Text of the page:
know) - again, with multiple, powerful units like the 580EX I wondr how much
    of an issue this is?
    C J Southern, Dec 24, 2005
  5. C J Southern

    C J Southern Guest

    Then again, if you're shooting with a shutter speed of upwards of 1/250th,
    isn't that going to freeze most motion anyway?
    I've only ever tried it in Av and Tv and M modes, but left the camera to
    sort out the (foreground) exposure - so far it seems to be able to hit the
    nail on the head everytime.
    C J Southern, Dec 24, 2005
  6. Bronek Kozicki, Dec 24, 2005
  7. C J Southern

    Skip M Guest

    The relevance come in when you are working in the studio with strobes, and a
    faster shutter speed would allow you to lessen your depth of field.
    Skip M, Dec 24, 2005
  8. C J Southern

    C J Southern Guest

    I take it that this is because studio strobes put out a pre-set amount of
    light, whereas in an E-TTL (2) system the camera can just shut off the light
    source when it's had enough light?
    C J Southern, Dec 24, 2005
  9. C J Southern

    Skip M Guest

    Not necessarily preset, but limited. Some sets of strobes, like my cheap
    ones, have only a couple of stops of latitude in their settings others have
    considerably more, but a max synch speed of 1/250, or in my 5Ds case, 1/200,
    can lead you to shooting at f8 more than one would like.
    Skip M, Dec 24, 2005
  10. C J Southern

    C J Southern Guest

    So in that situation you can't shoot at, say F4 @ 1/125 because it won't
    freeze any motion, and you can't shoot at F4 @ 1/200 because the strobes
    don't have enough grunt (or if they do they wash out skin tones etc)?
    C J Southern, Dec 24, 2005
  11. C J Southern

    C J Southern Guest

    C J Southern, Dec 24, 2005
  12. C J Southern

    Skip M Guest

    Something like that. Full power on my strobes results in a meter reading of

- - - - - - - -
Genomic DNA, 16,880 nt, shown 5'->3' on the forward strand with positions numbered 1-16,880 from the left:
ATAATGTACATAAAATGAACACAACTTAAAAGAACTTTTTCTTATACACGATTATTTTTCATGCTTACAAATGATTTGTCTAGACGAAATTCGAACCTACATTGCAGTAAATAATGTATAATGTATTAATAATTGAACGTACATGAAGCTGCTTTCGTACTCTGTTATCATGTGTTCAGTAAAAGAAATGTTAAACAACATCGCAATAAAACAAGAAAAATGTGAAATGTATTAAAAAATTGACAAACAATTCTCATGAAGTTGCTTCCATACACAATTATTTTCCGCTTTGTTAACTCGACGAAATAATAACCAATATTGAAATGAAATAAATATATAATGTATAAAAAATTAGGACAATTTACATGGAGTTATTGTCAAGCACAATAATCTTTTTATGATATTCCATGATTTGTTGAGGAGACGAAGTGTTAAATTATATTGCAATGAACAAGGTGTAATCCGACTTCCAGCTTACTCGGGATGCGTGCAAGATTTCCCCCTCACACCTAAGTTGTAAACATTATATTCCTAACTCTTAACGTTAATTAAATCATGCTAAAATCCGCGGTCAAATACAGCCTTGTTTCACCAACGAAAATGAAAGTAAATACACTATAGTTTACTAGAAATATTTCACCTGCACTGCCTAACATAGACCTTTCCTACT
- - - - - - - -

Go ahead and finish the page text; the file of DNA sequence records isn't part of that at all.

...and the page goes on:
f16 and 1/250. So, two stops either gets me f11 and 1/125, f8 and 1/250 or
    f22 and 1/60th. A shutter of 1/500 would get me to f5.6, large enough to
    get the backdrop nice and soft...
    Skip M, Dec 24, 2005
  13. C J Southern

    Jeremy Nixon Guest

    Not nearly as well as a flash that's at least an order of magnitude faster.
    It should work fine, you just need to understand its limits.
    Jeremy Nixon, Dec 25, 2005
  14. C J Southern

    zeitgeist Guest

    direct flash is not the most pleasant light, and with high shutter speeds
    you get the equivalent of a coal miner's point of view, whatever is directly
    infront of you is brightly lit, everything else is black.

    somehow I don't think that HP sync works with slaved flash so you won't get
    any key fill light.

    I've always worked the other way around, slow shutter speeds, nearly wide
    open lens, minimal flash power, camera on a tripod, so the background gets
    to build up, I have a properly exposed subject with enough background to
    give the image some detail and depth.

    this reply is echoed to the z-prophoto mailing list at
    zeitgeist, Dec 25, 2005
  15. C J Southern

    Patrick L Guest

    As far as I can tell, High Speed sync shrinks the guide number
    exponentially as shutter speed exceeds X sync.

    I have found it useful only when the subject is close to the camera. On
    wide angle shots in the sun, you could wind up with very little fill flash,
    not as much as you could have achieved with regular flash.

    What I would love to see is a leaf shutter as rugged and fast as a focal
    plane shutter. Now we could get some serious bokeh with our fill flash.
    Wouldn't that be nice?

    Patrick L, Dec 26, 2005
  16. C J Southern

    Patrick L Guest

    Outdoors or anywhere where ambient levels compete with flash, what you say
    is true.

    However, if you are shooting manual flash ( a studio strobe) in a studio,